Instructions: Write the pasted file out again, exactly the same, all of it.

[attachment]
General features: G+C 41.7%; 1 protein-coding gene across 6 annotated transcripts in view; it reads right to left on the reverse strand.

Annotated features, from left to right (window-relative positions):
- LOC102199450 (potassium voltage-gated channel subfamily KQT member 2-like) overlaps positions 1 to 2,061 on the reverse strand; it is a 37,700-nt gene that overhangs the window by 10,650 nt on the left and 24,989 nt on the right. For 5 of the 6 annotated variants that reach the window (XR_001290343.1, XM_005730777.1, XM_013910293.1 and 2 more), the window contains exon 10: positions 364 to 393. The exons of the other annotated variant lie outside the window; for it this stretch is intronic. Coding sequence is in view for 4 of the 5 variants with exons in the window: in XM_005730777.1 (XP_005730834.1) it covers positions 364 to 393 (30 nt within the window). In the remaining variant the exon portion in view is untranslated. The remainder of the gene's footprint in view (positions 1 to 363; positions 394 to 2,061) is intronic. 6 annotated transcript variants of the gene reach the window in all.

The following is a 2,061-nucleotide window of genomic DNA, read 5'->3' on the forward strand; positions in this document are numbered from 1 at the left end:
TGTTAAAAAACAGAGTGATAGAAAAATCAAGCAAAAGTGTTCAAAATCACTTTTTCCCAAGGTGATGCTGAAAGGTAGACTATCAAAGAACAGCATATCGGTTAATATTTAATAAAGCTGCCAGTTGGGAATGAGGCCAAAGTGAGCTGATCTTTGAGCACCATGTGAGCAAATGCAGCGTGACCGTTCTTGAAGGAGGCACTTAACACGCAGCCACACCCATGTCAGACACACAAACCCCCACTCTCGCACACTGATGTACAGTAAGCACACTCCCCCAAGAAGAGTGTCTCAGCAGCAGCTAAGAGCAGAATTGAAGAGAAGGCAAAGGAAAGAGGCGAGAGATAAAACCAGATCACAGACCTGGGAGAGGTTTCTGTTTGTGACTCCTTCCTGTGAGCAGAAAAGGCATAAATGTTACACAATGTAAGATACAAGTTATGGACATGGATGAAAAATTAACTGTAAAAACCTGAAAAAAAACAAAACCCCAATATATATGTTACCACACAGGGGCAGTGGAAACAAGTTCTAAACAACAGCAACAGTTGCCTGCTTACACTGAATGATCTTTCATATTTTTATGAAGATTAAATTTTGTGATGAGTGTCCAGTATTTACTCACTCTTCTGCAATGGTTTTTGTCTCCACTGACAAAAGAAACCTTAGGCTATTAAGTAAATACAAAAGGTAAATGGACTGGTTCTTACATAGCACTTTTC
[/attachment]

General features: G+C 41.7%; 1 protein-coding gene across 6 annotated transcripts in view; it reads right to left on the reverse strand.

Annotated features, from left to right (window-relative positions):
- LOC102199450 (potassium voltage-gated channel subfamily KQT member 2-like) overlaps positions 1 to 2,061 on the reverse strand; it is a 37,700-nt gene that overhangs the window by 10,650 nt on the left and 24,989 nt on the right. For 5 of the 6 annotated variants that reach the window (XR_001290343.1, XM_005730777.1, XM_013910293.1 and 2 more), the window contains exon 10: positions 364 to 393. The exons of the other annotated variant lie outside the window; for it this stretch is intronic. Coding sequence is in view for 4 of the 5 variants with exons in the window: in XM_005730777.1 (XP_005730834.1) it covers positions 364 to 393 (30 nt within the window). In the remaining variant the exon portion in view is untranslated. The remainder of the gene's footprint in view (positions 1 to 363; positions 394 to 2,061) is intronic. 6 annotated transcript variants of the gene reach the window in all.

The following is a 2,061-nucleotide window of genomic DNA, read 5'->3' on the forward strand; positions in this document are numbered from 1 at the left end:
TGTTAAAAAACAGAGTGATAGAAAAATCAAGCAAAAGTGTTCAAAATCACTTTTTCCCAAGGTGATGCTGAAAGGTAGACTATCAAAGAACAGCATATCGGTTAATATTTAATAAAGCTGCCAGTTGGGAATGAGGCCAAAGTGAGCTGATCTTTGAGCACCATGTGAGCAAATGCAGCGTGACCGTTCTTGAAGGAGGCACTTAACACGCAGCCACACCCATGTCAGACACACAAACCCCCACTCTCGCACACTGATGTACAGTAAGCACACTCCCCCAAGAAGAGTGTCTCAGCAGCAGCTAAGAGCAGAATTGAAGAGAAGGCAAAGGAAAGAGGCGAGAGATAAAACCAGATCACAGACCTGGGAGAGGTTTCTGTTTGTGACTCCTTCCTGTGAGCAGAAAAGGCATAAATGTTACACAATGTAAGATACAAGTTATGGACATGGATGAAAAATTAACTGTAAAAACCTGAAAAAAAACAAAACCCCAATATATATGTTACCACACAGGGGCAGTGGAAACAAGTTCTAAACAACAGCAACAGTTGCCTGCTTACACTGAATGATCTTTCATATTTTTATGAAGATTAAATTTTGTGATGAGTGTCCAGTATTTACTCACTCTTCTGCAATGGTTTTTGTCTCCACTGACAAAAGAAACCTTAGGCTATTAAGTAAATACAAAAGGTAAATGGACTGGTTCTTACATAGCACTTTTC